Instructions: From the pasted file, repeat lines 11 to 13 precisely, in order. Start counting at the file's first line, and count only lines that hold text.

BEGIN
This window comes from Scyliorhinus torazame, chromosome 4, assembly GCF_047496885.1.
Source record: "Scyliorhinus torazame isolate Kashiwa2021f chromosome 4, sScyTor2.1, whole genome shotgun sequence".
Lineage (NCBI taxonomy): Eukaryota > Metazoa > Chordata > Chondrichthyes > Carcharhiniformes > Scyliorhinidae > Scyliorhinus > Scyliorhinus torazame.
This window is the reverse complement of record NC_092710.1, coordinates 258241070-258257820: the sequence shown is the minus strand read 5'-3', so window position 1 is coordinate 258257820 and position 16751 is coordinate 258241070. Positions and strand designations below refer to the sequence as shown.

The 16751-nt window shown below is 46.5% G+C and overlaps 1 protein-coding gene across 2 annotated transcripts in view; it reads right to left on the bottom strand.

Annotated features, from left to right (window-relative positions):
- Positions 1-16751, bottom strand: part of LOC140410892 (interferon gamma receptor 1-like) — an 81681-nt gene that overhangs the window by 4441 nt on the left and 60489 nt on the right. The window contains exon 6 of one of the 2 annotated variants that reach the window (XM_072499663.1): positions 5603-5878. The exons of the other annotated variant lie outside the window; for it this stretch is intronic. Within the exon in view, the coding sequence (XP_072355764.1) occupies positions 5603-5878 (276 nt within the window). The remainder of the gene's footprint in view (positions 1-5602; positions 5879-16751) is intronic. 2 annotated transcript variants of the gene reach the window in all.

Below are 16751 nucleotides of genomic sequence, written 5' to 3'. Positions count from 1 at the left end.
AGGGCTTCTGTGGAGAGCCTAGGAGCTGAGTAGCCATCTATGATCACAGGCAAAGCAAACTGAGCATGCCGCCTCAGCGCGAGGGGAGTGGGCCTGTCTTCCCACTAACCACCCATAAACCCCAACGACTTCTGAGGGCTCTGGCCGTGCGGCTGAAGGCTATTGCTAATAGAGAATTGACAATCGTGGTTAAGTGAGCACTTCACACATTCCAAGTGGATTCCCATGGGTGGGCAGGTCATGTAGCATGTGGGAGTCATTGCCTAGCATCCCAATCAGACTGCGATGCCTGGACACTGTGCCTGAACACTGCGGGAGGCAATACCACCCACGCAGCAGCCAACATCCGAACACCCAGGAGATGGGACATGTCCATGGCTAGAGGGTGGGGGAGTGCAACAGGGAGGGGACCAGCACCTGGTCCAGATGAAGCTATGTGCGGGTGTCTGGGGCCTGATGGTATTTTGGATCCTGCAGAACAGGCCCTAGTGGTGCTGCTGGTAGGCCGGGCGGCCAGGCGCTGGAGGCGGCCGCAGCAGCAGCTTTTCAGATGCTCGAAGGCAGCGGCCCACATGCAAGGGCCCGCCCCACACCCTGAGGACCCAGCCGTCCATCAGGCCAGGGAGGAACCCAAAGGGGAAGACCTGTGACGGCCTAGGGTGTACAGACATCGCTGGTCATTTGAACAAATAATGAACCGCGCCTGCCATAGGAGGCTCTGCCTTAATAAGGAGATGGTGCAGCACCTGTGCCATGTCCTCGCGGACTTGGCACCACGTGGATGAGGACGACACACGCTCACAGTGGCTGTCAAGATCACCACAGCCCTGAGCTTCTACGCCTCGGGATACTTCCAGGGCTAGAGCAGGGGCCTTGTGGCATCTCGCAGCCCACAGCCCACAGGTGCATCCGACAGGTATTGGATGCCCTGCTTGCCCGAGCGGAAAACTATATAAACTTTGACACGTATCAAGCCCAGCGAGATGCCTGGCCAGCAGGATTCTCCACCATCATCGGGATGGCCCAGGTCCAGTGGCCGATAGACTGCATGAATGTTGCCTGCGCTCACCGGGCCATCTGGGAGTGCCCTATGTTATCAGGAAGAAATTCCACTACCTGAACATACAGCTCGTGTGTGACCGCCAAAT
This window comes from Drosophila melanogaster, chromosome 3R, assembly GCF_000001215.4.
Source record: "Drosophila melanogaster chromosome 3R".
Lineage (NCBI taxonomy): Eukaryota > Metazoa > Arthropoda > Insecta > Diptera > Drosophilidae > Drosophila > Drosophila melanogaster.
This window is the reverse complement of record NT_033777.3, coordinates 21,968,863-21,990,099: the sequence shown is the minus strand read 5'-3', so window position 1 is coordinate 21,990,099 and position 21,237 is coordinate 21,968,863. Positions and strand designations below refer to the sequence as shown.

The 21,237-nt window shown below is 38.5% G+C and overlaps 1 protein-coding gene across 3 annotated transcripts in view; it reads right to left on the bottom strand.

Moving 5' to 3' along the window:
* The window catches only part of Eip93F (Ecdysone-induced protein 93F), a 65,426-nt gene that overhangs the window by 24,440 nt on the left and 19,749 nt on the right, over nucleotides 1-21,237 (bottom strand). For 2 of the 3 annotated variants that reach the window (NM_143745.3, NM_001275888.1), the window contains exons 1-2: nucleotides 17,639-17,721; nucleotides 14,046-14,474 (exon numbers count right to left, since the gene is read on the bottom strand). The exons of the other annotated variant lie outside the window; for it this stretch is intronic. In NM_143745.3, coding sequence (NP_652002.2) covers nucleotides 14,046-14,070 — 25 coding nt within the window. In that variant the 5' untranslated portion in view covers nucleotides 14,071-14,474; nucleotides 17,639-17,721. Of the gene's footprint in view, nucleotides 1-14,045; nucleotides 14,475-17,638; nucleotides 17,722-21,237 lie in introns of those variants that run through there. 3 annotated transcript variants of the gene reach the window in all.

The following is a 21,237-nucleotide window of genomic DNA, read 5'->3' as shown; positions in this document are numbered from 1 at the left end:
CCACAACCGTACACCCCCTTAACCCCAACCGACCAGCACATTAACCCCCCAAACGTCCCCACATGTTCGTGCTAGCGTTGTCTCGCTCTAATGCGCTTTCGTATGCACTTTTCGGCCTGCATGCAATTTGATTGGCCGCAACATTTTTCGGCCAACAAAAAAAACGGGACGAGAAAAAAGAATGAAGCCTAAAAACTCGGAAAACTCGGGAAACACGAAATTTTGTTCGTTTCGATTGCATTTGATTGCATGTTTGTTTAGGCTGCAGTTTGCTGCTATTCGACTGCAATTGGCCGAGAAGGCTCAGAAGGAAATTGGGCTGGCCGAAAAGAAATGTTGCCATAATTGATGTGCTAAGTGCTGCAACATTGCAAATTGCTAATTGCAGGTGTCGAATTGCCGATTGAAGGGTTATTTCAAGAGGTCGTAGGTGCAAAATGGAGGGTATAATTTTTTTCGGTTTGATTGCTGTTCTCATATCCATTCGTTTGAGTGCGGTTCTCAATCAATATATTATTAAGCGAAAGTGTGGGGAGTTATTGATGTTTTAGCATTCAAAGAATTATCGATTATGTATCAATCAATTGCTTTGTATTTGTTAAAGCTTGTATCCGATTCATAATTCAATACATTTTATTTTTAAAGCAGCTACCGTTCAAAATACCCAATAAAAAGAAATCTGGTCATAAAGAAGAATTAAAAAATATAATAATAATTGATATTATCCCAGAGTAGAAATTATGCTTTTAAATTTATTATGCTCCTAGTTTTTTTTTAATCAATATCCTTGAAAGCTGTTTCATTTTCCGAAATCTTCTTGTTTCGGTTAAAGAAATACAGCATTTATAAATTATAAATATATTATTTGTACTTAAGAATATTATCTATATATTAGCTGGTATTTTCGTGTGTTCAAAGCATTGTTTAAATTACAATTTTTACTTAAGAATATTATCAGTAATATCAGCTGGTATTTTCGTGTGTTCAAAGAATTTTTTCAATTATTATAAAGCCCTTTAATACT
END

Source record: "Drosophila melanogaster chromosome 3R".
Lineage (NCBI taxonomy): Eukaryota > Metazoa > Arthropoda > Insecta > Diptera > Drosophilidae > Drosophila > Drosophila melanogaster.
This window is the reverse complement of record NT_033777.3, coordinates 21,968,863-21,990,099: the sequence shown is the minus strand read 5'-3', so window position 1 is coordinate 21,990,099 and position 21,237 is coordinate 21,968,863. Positions and strand designations below refer to the sequence as shown.